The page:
More great information to keep you updated about investment markets. Here is the latest news and podcast from the investment team at Architas which we hope you will find very useful…
* Last week was a positive week for the oil price, after a few very turbulent weeks during April. This reflects increasingly positive sentiment around the US and European economies reopening, bringing increased demand for fuel. Also, optimism around the rollout of coronavirus treatments.
* There was some dramatic news from one of the large UK oil companies last week. Shell reduced its dividend for the first time since the Second World War. It hasn’t cancelled the dividend altogether, but has reduced it by two thirds from 47 cents to 16 cents.
* This week there is a Bank of England (BoE) meeting. The expectation is that there could be more quantitative easing announced. Monetary support from the BoE could help the UK government bond market over the summer.
The oil price has been volatile over the last few weeks. How were things last week?
Last week was a positive week for the price of oil, after a few very turbulent weeks during April. This reflects the general increase in positive sentiment around the US and European economies reopening, which brings increased demand for fuel and also optimism around the rollout of coronavirus treatments.
There wasn’t anything particularly positive, specifically related to energy. In fact, the Energy Information Administration (EIA) released their view that US crude production is currently only a million barrels per day less than its all-time high in mid-March. The low price isn’t translating to a massive reduction in output.
The increase in efficiency over the past few years goes a long way to explaining that. Since October 2014, there are 80% fewer drilling rigs in the US, but they’re producing in aggregate over 36% more oil than they were back then.
What’s in the picture for the price of oil?
We could see a repeat in May of the recent oil price pressures. Capacity concerns could return if demand doesn’t pick up significantly, particularly if OPEC’s agreement isn’t honoured as closely as the initial announcement suggested.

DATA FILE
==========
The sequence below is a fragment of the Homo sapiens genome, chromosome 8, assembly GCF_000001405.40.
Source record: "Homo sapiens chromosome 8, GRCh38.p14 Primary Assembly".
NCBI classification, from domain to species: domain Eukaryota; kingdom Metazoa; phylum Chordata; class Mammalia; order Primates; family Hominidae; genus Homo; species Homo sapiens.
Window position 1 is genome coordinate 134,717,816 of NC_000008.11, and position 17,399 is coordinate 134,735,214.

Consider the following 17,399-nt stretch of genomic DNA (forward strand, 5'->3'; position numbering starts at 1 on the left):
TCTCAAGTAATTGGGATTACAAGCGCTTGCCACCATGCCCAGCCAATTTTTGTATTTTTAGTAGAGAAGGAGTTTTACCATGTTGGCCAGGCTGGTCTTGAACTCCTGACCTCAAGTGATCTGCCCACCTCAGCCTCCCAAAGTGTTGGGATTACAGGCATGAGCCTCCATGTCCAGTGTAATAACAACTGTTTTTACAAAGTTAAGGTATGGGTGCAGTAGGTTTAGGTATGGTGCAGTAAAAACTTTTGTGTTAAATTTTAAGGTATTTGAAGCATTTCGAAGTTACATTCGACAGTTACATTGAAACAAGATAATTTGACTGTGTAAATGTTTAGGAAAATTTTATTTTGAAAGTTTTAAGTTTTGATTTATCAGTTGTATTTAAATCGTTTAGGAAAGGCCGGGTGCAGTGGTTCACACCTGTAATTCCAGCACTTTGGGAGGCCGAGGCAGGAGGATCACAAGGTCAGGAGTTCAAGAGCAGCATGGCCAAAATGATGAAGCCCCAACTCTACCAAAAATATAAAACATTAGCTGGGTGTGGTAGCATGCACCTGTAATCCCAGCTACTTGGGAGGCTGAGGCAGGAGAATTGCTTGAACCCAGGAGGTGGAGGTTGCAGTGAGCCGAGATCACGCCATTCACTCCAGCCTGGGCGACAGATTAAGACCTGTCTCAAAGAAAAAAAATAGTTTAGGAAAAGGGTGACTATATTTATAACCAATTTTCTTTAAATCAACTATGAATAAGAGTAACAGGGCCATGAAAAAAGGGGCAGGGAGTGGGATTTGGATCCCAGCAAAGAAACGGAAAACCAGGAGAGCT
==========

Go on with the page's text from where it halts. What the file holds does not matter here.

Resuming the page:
There was some dramatic news from one of the large oil companies in the UK last week?
Yes, Shell reduced its dividend for the first time since the Second World War. It hasn’t cancelled the dividend altogether, but it has reduced it by two thirds from 47 cents to 16 cents.
Is this purely about the fall in the oil price?
No, I don’t think so. The oil price war will have an effect on profitability going forward, but it’s also about the long-term health of the company as it transitions away from fossil fuels. Cutting the dividend gives it breathing space and more flexibility and lessens the need to take on more debt.
What did BP do when they announced their quarterly figures?
BP earnings were down radically in the quarter, but no cut in dividend yet. Also, BP is a little bit more resilient, and it can withstand a lower oil price than Shell in order to maintain its dividend and capital expenditure plans.
What’s the focus for the week ahead?
The market will be very focused on the latest round of US nonfarm payroll data due on Friday. Over recent weeks we’ve seen a massive increase in US unemployment claimants. And in the last six weeks alone, an unprecedented 30 million Americans have sought unemployment benefits, taking the overall unemployment rate to close to 20%. Now, the hope is that this will be a temporary thing and we’ve already seen a reduction in the number of new claims over recent weeks. But it will give us a clear indication of what we can expect for future GDP growth from the US.
Also, we have the Bank of England (BoE) meeting coming up. The expectation is that there could be more quantitative easing announced. Monetary support from the BoE could help the UK government bond market over the summer months, when trading volume is usually much lower. Equally, the BoE may want to wait before taking action, but be ready if any action is necessary.
What next for investors?
* Stock markets will likely remain turbulent but, for those with a long-term view, the benefits of having a diversified, balanced portfolio might help to spread risk.
* It is going to be difficult to predict what will happen in the short term, but we believe that investors should expect volatility to remain elevated over the coming months.
*As such, the basic principle of diversification across asset classes, currencies, regions and investment managers is as important as ever.
Listen to the latest podcast HERE.
* Logic Wealth Planning provides independent financial advice in Manchester, Bury, Rochdale, Cheshire and the surrounding area, but not limited to the region.